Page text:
Creating a new humanities resource for researchers
RIN’s recent report Reinventing research? Information practices in the humanities couldn’t have come at a better time for us at The European Library.
Debates about what humanities researchers want from an online resource have been the focus of many of our meetings lately because we are currently redesigning our website to create a new service for them.
When our revitalized website goes live at the end of the year, it will give access to the union catalogues and collections of all 48 national libraries across Europe. Our collection will grow even bigger in 2012, with the addition of 5 million digital books, texts, photographs and ﬁlms from Europe’s leading research and university libraries via the Europeana Libraries project.
A broad range of treasures will be indexed in the database; everything from books scanned in partnerships between Google and major libraries to movies on the history of medical science and the handwritten letters of philosopher Immanuel Kant. There will also be material documenting themes such as the history of travel in Europe and the Spanish Civil War.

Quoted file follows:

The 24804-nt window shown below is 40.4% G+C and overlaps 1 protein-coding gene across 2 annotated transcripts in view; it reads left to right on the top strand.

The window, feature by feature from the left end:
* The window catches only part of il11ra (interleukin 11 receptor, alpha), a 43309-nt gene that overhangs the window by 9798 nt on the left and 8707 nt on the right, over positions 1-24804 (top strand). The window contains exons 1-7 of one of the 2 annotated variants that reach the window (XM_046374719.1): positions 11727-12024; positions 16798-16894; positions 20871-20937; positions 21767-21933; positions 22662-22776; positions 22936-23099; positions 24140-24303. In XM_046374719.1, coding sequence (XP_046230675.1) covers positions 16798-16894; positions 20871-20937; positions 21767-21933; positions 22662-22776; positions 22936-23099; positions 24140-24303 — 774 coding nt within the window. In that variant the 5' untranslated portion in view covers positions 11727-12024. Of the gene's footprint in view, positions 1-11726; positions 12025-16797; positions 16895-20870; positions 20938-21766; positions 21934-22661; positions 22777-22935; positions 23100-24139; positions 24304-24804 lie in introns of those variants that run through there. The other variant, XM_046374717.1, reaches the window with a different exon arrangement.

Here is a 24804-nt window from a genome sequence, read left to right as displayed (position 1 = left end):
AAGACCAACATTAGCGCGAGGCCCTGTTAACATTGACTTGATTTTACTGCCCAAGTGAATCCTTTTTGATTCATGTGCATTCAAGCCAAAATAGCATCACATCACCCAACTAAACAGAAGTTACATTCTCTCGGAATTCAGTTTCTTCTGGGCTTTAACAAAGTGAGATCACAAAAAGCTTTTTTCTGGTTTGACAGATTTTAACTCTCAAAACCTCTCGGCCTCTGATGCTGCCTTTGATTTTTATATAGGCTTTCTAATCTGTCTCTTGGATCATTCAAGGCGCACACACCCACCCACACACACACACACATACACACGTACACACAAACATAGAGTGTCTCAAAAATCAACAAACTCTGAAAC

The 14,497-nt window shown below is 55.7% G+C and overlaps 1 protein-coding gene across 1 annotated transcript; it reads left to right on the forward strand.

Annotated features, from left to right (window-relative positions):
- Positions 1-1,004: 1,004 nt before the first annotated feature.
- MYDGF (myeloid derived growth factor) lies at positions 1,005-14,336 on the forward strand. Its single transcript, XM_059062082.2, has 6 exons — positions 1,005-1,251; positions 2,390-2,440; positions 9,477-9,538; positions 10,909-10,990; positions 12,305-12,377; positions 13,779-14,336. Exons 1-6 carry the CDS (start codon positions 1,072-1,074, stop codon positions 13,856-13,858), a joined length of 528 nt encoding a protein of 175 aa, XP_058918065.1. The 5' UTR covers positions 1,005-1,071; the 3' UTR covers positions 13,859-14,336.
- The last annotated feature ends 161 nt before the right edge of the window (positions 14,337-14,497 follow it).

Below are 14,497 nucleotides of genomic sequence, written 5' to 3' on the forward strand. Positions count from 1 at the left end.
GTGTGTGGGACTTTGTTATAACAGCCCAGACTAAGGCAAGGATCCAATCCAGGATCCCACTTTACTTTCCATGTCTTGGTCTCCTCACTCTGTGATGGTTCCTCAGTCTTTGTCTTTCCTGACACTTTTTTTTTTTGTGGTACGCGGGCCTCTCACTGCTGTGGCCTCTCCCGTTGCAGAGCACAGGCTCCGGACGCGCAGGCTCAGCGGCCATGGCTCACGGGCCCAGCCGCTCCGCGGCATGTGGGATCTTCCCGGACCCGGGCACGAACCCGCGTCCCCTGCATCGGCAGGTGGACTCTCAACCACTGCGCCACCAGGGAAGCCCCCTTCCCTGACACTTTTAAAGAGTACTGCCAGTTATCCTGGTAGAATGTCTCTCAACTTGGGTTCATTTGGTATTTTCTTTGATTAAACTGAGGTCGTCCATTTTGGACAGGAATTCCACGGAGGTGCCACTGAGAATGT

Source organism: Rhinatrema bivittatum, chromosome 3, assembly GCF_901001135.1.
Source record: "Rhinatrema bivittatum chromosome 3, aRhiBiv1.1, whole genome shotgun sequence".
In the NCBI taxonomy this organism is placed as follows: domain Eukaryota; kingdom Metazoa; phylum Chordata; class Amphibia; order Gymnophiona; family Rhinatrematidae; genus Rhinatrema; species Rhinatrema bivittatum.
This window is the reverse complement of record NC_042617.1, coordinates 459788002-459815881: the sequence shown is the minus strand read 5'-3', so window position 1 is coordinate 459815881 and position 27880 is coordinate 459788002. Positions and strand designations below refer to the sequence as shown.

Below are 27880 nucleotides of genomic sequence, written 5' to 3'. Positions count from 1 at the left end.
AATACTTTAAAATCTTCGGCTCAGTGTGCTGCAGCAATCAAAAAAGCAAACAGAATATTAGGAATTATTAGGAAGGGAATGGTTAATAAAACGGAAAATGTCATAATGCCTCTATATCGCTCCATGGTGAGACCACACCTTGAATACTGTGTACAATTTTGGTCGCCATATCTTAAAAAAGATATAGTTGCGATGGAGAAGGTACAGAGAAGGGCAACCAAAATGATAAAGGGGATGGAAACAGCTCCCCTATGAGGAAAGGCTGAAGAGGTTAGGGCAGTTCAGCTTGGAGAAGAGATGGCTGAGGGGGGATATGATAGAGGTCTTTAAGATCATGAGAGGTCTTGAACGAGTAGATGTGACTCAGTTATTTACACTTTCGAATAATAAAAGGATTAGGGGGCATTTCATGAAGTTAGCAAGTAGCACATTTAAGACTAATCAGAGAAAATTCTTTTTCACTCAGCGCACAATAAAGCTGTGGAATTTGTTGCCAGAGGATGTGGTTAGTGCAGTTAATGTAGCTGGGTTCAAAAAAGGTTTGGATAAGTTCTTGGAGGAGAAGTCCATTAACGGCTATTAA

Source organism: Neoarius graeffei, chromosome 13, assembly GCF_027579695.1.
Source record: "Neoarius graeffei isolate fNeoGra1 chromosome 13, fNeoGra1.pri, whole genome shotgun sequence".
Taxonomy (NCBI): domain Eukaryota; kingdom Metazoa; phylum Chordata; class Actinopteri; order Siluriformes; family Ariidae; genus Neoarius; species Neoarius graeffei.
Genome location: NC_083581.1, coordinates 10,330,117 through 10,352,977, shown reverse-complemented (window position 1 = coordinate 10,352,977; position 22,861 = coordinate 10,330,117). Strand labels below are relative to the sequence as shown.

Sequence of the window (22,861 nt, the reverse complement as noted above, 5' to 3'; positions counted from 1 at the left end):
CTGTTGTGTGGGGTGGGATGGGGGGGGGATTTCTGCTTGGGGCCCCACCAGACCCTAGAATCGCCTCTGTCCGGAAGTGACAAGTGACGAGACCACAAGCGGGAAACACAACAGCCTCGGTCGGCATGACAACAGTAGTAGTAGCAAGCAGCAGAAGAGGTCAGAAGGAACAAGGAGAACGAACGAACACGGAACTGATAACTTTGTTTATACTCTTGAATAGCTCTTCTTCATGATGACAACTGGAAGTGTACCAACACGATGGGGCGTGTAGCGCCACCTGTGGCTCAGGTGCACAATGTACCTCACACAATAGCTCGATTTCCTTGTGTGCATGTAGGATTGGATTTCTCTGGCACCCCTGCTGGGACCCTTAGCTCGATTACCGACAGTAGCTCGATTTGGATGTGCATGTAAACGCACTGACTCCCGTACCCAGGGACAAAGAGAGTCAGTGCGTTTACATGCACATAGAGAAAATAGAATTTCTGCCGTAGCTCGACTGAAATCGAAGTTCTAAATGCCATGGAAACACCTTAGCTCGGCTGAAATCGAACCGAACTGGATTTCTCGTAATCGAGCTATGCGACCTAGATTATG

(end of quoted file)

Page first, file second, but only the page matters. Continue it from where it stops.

By bringing all of this together in one resource, researchers will have access to millions of objects covering dozens of subjects. But our work will only be complete if we can organize these objects and present them in a way that is appealing and helpful to researchers.
When RIN released their report, we were reminded of 10 key points to keep in mind when designing new resources. They include the obvious (make it easy to use) and other less frequently discussed points, such as the fact that researchers would like not only technical support for using a website but also support in the form of real-life case studies that show how other researchers are incorporating the website in their workﬂow.
We’ve come to our own conclusions as well, after numerous meetings discussing infrastructure, metadata and graphical design. We’ve decided that not only do we need a wide range of data, but we must continue to place a high priority on quality and reliability, while extending our focus to create an element of unplanned discovery through special collections on various themes. These points are reinforced by a recent post from Dan Cohen on what scholars want from a digital library.
We’ve even talked about what our website would be, if it were a car or a famous building. For the record, we selected the Mini Cooper as our car, and the Louvre with its glass Pyramid as our museum. They both combine the best of classic design with a modern edge.
Making all of this happen will be a challenge. There is a huge amount of data to represent and there are challenges to overcome, particularly in standardizing and formatting the metadata from a diverse range of sources and languages. We’re working on it though, and we welcome your suggestions for how we can create a resource that humanities researchers will love.
Friedel Grant, PR Ofﬁcer, The European Library